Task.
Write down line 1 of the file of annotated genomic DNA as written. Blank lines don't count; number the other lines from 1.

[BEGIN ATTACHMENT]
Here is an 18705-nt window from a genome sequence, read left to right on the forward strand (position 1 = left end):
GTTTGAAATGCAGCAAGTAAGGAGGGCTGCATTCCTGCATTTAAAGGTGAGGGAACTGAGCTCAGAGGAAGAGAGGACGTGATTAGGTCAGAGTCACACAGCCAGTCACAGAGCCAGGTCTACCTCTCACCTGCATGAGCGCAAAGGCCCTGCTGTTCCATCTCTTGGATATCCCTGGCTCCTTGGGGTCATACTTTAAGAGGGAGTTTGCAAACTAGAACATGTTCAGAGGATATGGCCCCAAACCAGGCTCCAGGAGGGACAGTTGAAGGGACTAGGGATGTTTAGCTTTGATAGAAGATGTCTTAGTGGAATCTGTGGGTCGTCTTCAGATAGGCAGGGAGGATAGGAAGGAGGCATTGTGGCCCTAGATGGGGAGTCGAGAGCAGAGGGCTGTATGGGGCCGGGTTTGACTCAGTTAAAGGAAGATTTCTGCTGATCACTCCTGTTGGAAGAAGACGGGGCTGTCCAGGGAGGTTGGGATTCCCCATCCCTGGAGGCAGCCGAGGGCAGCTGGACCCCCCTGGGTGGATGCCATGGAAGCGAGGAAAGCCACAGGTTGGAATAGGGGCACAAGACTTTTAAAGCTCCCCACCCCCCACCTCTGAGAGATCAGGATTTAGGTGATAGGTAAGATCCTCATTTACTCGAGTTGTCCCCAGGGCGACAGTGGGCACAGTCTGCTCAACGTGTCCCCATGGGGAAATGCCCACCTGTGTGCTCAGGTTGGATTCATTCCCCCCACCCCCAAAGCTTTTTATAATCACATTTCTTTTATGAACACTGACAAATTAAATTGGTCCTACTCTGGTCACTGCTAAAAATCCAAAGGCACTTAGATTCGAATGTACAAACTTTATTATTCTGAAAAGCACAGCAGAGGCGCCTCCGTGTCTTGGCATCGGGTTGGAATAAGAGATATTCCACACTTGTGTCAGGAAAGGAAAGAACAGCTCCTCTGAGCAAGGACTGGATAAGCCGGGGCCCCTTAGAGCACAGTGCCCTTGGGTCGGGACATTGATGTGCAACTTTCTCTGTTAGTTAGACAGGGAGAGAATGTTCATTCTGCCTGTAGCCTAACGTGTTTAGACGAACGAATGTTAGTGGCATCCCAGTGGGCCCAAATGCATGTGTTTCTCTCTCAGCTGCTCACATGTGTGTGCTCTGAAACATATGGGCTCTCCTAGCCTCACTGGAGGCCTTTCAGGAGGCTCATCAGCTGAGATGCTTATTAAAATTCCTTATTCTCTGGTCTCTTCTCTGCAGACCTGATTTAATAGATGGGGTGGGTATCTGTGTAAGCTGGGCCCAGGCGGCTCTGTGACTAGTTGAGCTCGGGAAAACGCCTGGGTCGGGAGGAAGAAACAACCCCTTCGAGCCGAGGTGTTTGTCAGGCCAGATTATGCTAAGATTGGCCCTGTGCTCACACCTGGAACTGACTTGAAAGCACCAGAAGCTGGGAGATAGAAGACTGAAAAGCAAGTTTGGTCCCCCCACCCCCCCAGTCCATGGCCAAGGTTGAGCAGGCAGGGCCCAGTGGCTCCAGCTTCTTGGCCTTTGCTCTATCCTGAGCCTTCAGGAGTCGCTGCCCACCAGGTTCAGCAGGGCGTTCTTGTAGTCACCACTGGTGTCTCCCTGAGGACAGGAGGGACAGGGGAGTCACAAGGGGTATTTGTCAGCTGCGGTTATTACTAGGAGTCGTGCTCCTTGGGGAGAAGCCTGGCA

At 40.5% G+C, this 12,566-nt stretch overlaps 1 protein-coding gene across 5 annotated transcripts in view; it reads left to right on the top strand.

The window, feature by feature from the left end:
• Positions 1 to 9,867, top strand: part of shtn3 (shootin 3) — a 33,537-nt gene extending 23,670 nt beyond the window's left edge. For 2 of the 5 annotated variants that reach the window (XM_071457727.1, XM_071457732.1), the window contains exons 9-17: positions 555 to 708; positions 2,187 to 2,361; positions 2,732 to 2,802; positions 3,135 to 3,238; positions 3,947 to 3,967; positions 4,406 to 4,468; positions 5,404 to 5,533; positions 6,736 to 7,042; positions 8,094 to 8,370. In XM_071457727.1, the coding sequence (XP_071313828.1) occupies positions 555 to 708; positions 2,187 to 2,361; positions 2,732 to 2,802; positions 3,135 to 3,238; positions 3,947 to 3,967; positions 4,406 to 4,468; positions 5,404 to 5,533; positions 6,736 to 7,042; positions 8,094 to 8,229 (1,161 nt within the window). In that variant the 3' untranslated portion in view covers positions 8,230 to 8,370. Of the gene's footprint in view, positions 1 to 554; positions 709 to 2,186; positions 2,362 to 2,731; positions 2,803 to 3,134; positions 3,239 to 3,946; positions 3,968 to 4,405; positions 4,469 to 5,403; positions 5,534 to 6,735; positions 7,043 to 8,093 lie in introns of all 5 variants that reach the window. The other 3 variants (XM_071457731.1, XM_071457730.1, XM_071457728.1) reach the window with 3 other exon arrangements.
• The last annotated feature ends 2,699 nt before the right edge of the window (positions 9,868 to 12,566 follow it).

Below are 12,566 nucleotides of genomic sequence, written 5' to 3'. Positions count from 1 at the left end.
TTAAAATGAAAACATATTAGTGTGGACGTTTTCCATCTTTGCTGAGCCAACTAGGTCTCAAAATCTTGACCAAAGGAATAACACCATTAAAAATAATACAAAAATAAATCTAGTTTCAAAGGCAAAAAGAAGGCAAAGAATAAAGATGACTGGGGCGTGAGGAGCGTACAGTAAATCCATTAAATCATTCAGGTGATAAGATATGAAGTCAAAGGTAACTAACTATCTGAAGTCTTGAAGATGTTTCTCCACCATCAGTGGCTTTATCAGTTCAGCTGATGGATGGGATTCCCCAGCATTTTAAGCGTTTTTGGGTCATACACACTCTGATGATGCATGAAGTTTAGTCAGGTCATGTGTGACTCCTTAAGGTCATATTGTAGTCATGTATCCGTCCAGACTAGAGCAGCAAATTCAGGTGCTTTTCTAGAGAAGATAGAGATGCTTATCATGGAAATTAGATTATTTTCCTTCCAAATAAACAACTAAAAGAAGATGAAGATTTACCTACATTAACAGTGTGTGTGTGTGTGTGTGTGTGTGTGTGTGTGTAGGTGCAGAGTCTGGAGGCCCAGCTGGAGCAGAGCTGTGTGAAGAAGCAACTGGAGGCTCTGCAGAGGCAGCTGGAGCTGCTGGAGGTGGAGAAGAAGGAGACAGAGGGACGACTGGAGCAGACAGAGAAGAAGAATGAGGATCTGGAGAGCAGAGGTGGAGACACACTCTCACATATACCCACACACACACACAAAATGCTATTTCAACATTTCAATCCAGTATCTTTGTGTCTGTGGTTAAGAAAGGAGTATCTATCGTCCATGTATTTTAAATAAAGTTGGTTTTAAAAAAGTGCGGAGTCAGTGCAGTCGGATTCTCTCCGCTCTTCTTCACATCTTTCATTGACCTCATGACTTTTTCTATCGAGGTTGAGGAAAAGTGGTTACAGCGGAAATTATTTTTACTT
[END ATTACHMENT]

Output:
Here is an 18705-nt window from a genome sequence, read left to right on the forward strand (position 1 = left end):